As the barrage of explosive sexual harassment allegations continues against men in Hollywood, the media and Capitol Hill, Girl Scouts of USA is reminding parents that questions of consent apply to children too.
In a holiday-themed blog post gaining attention this week, the organization, which counts 1.8 million young girls as members, reminded parents to not “force” their daughters to hug or kiss relatives if they don’t want to. Doing so, read the post — which is entitled “She Doesn’t Owe Anyone a Hug. Not Even at the Holidays” — could give kids the “wrong idea about consent and physical affection.”
“Have you ever insisted, ‘Uncle just got here — go give him a big hug’ or ‘Auntie gave you that nice toy, go give her a kiss,’ when you were worried your child might not offer affection on her own? If yes, you might want to reconsider the urge to do that in the future,” the post, first published online on Nov. 1, read.
“Think of it this way, telling your child that she owes someone a hug either just because she hasn’t seen this person in a while or because they gave her a gift can set the stage for her questioning whether she ‘owes’ another person any type of physical affection when they’ve bought her dinner or done something else seemingly nice for her later in life,” it continued.
The blog post has been met with controversy on social media with some people accusing the Girl Scouts of sexualizing innocent family interactions and gestures. Many others, however, have lauded the organization for addressing the important issue of teaching children from a young age about their bodies and consent.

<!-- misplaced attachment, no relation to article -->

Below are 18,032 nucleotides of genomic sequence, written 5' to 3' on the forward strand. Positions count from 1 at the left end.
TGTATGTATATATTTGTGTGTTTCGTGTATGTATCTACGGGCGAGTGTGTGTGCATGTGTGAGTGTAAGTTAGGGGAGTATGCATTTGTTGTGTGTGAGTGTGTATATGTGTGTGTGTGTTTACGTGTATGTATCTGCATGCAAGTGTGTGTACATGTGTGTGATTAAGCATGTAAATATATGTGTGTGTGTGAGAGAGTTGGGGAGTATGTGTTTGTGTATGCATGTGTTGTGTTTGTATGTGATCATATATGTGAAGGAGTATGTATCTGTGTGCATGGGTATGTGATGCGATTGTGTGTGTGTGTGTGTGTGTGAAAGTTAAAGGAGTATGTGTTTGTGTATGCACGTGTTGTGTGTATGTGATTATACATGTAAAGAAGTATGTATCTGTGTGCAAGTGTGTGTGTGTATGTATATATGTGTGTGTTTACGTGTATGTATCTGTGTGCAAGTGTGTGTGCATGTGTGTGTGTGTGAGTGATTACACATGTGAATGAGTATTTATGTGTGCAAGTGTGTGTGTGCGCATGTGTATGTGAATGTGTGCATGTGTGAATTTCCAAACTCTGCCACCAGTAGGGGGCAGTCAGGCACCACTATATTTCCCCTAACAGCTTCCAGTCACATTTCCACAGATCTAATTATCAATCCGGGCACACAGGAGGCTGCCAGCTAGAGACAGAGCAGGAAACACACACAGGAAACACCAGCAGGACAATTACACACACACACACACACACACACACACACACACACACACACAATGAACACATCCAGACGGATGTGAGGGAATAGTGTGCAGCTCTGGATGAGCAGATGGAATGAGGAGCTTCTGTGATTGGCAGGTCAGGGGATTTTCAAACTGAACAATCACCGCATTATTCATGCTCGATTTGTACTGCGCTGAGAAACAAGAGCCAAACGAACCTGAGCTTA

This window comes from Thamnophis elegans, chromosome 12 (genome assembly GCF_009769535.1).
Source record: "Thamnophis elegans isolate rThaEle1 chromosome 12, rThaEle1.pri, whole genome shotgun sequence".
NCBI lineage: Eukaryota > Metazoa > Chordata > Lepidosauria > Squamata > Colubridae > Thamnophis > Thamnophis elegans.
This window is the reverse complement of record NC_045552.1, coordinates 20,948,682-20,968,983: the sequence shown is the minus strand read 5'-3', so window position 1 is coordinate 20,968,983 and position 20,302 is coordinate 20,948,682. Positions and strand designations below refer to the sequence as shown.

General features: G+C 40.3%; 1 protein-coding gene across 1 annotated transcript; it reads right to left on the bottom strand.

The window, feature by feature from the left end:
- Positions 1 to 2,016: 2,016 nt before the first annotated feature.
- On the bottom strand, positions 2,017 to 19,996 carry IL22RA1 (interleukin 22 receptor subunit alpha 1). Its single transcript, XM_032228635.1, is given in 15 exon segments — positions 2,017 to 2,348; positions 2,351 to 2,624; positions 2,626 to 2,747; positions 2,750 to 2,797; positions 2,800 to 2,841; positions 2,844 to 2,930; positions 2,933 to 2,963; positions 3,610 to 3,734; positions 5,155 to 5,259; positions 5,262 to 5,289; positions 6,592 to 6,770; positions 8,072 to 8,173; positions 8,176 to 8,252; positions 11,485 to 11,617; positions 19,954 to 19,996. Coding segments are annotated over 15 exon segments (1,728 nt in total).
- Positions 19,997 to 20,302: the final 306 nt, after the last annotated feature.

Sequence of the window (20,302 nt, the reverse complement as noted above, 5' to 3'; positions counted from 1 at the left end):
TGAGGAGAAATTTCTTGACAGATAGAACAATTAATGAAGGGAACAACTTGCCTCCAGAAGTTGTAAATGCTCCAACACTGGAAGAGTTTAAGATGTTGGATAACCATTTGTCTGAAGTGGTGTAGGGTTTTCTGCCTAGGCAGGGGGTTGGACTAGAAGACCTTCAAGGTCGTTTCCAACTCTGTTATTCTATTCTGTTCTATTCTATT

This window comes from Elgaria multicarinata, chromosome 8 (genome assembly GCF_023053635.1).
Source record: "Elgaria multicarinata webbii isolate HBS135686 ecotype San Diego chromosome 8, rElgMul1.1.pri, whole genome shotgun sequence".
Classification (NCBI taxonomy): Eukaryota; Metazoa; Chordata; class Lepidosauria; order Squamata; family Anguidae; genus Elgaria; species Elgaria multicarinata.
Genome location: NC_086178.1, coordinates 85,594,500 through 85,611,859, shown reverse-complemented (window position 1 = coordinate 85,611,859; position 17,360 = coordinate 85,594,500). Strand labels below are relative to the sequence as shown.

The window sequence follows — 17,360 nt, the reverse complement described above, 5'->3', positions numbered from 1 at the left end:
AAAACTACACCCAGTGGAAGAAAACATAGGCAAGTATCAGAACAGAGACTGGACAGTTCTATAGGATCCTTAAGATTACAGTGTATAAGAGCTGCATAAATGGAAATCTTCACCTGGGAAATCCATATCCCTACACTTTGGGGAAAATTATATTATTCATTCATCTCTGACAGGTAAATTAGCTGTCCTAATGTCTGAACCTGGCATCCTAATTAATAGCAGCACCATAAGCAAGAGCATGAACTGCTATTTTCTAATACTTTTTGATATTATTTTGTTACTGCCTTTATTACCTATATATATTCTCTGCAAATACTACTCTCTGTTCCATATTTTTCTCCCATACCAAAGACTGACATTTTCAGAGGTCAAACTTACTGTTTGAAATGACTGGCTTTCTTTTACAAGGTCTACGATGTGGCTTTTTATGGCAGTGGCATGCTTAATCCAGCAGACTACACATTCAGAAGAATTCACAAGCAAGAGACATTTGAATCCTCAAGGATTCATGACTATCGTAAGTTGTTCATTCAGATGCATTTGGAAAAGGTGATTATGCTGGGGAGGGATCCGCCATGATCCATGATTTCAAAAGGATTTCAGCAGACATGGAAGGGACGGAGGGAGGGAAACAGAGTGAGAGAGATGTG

“Making [children of all genders] share their bodies with other people is not something we should be forcing,” pediatrics psychologist and mom Jillian Childres told the Tampa Bay Times in reaction to the blog post.
Girl Scouts’ developmental psychologist Dr. Andrea Bastiani Archibald said in a statement that though the “notion of consent may seem very grown-up and like something that doesn’t pertain to children ... the lessons girls learn when they’re young about setting physical boundaries and expecting them to be respected last a lifetime and can influence how she feels about herself and her body as she gets older.”
Girl Scouts told HuffPost on Wednesday that the blog post had been published in direct response to “recent news stories about sexual harassment.”
“Given our expertise in healthy relationship development for girls ... we are proud to provide girls’ parents and caregivers with age-appropriate guidance to use when discussing this sensitive matter and other challenging topics, should they wish to do so,” said a rep for the organization.
In the blog post, the Girl Scouts said that caregivers should teach children alternatives of showing affection ― such as giving high-fives or “air kisses” ― so kids can choose the expression most comfortable to them.
“Give your girl the space to decide when and how she wants to show affection ... Of course, this doesn’t give her license to be rude! There are many other ways to show appreciation, thankfulness, and love that don’t require physical contact,” the post reads.
According to the Rape, Abuse and Incest National Network (RAINN), one in nine girls under the age of 18 experiences sexual abuse or assault at the hands of an adult, a vast majority of whom are family members. About 90 percent of child sex abuse cases involve a parent or a relative, said RAINN.